cover image Isaac B. Singer: A Life

Isaac B. Singer: A Life

Florence Noiville, , trans. from the French by Catherine Temerson. . Farrar, Straus & Giroux, $24 (192pp) ISBN 978-0-374-17800-0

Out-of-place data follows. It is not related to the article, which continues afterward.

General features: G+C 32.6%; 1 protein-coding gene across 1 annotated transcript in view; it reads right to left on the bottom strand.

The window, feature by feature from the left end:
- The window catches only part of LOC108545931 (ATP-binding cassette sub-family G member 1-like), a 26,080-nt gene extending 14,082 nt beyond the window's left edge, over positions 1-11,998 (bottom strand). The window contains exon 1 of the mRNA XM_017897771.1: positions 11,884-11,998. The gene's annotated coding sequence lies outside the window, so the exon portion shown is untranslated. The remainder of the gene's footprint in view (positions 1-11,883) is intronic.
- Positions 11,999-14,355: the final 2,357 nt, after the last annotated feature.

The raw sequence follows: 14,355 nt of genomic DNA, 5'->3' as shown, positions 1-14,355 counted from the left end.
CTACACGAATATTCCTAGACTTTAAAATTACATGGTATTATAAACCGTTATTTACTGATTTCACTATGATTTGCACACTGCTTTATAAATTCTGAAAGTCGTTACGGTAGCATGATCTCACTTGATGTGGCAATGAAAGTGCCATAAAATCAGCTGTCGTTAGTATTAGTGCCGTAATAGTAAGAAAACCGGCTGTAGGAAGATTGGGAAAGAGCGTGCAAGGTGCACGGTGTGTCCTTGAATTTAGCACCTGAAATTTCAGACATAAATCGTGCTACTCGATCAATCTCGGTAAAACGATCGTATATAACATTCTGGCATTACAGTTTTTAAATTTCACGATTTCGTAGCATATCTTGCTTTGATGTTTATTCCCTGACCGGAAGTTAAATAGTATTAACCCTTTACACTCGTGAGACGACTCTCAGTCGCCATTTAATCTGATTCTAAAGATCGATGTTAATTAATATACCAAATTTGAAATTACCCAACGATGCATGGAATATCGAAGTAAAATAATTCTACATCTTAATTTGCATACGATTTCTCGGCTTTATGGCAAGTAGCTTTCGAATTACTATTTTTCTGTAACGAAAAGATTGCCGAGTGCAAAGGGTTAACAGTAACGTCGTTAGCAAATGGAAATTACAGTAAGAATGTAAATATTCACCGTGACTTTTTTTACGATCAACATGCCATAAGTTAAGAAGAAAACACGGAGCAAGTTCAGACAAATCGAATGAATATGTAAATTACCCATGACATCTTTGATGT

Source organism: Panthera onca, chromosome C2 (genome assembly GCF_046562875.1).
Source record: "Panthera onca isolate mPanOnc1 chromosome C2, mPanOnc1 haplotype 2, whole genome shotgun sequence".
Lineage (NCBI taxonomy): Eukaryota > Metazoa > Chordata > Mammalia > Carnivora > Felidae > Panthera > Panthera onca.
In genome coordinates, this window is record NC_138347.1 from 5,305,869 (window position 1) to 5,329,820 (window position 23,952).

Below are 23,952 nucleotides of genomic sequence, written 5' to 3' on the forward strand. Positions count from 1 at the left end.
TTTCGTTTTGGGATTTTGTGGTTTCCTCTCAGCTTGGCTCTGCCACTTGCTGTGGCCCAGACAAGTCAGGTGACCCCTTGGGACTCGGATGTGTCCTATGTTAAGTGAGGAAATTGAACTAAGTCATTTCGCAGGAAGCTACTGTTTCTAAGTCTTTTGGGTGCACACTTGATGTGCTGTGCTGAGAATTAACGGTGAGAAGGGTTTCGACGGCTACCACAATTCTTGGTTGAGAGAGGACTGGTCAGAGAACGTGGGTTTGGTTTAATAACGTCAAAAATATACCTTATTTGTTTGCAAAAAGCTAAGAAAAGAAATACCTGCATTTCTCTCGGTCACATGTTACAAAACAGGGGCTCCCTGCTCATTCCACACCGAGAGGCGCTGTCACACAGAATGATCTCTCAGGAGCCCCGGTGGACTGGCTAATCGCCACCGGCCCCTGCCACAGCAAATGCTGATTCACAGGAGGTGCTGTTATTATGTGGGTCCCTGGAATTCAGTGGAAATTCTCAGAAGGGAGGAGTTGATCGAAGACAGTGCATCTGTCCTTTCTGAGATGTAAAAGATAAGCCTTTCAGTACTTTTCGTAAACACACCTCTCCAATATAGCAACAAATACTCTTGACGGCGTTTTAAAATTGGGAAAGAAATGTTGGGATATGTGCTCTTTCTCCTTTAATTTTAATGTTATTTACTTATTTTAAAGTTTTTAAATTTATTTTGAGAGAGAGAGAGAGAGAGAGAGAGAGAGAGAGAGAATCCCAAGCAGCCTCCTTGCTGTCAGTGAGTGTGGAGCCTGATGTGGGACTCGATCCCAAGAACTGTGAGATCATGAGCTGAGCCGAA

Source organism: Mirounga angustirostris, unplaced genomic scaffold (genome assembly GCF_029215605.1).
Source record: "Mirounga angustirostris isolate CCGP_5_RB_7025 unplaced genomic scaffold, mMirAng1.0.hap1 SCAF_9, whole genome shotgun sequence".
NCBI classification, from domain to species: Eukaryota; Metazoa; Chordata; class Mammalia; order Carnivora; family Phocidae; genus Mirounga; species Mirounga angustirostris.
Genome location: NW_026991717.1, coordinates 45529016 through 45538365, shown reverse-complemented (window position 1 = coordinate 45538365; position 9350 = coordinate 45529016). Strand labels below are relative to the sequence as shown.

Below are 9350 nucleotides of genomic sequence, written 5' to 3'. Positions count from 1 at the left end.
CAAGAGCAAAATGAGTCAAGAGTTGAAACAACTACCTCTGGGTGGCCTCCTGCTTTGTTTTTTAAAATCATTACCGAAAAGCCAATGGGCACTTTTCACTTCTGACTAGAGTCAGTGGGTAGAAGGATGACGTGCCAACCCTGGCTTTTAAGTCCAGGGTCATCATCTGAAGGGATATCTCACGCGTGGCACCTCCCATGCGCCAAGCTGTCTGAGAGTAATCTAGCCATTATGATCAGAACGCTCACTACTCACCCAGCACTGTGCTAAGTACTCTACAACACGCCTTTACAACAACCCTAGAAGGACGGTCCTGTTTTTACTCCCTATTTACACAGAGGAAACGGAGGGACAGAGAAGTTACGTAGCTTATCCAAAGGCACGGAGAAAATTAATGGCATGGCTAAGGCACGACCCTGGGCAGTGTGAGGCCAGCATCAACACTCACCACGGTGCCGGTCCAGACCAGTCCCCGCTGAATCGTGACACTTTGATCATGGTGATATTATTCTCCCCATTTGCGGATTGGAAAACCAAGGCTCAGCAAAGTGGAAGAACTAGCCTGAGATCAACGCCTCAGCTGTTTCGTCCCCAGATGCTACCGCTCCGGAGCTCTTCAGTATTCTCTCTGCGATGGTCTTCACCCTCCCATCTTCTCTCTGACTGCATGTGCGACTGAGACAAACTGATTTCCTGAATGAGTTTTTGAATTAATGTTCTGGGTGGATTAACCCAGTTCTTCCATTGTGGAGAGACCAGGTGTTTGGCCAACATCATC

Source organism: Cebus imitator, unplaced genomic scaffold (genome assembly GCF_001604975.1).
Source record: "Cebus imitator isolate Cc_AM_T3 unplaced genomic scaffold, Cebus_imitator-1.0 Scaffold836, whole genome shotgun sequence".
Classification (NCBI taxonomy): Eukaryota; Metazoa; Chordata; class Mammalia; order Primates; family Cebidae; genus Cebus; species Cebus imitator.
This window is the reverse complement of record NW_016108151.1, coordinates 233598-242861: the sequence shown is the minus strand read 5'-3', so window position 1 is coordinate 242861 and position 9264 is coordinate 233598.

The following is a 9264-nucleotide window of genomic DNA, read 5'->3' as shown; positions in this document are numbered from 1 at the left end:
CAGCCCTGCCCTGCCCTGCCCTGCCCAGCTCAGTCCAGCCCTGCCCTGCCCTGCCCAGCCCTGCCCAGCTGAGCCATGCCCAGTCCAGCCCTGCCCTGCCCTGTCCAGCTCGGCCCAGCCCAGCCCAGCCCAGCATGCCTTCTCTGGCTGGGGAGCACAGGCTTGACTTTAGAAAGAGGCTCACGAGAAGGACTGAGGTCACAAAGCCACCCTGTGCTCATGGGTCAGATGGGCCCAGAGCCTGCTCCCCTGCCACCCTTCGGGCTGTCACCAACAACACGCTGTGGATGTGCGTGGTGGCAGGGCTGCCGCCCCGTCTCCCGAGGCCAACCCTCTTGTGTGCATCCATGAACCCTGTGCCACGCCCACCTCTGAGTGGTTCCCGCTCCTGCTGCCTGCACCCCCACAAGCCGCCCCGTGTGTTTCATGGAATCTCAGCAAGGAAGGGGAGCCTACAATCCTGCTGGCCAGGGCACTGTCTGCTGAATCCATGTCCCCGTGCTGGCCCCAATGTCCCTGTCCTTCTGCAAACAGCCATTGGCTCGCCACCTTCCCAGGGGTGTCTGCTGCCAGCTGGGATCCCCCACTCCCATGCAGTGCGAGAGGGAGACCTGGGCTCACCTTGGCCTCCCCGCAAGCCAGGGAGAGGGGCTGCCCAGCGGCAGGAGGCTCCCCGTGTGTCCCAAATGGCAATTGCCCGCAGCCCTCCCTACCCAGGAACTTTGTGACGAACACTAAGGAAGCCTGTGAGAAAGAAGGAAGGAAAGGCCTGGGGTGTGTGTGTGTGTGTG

Nobel laureate I.B. Singer created a rich imaginary world during an emotionally austere childhood as the son of a rabbi absorbed in the Talmud and a cold, distant mother. His family's stint from 1908 to 1917 on Krochmalna Street in Warsaw's Jewish quarter, where his father arbitrated disputes, celebrated marriages and granted divorces, gave Isaac a front-row seat to the passionate dramas of daily life. This period was a fount of inspiration for Singer until his death in 1991. Far more complex than the media's image of the impish Jewish fabulist, Singer, as Noiville shows, was at once a calculating, charming womanizer and a depressive introvert who often alienated those closest to him, including his mentor and older brother Joshua, a bestselling novelist who invited him to America and got him his first commissions from the Jewish Daily Forward ; Saul Bellow, whose brilliant translation of "Gimpel the Fool" was Singer's passport to fame; and his son, Israel Zamir, whom he abandoned in Poland at the age of five. Drawing on Singer's oeuvre as well as interviews with his son and various peers and collaborators, Le Monde literary critic Noiville paints a respectful, worthy portrait of the penniless immigrant who became a brilliant writer. Illus. (Oct.)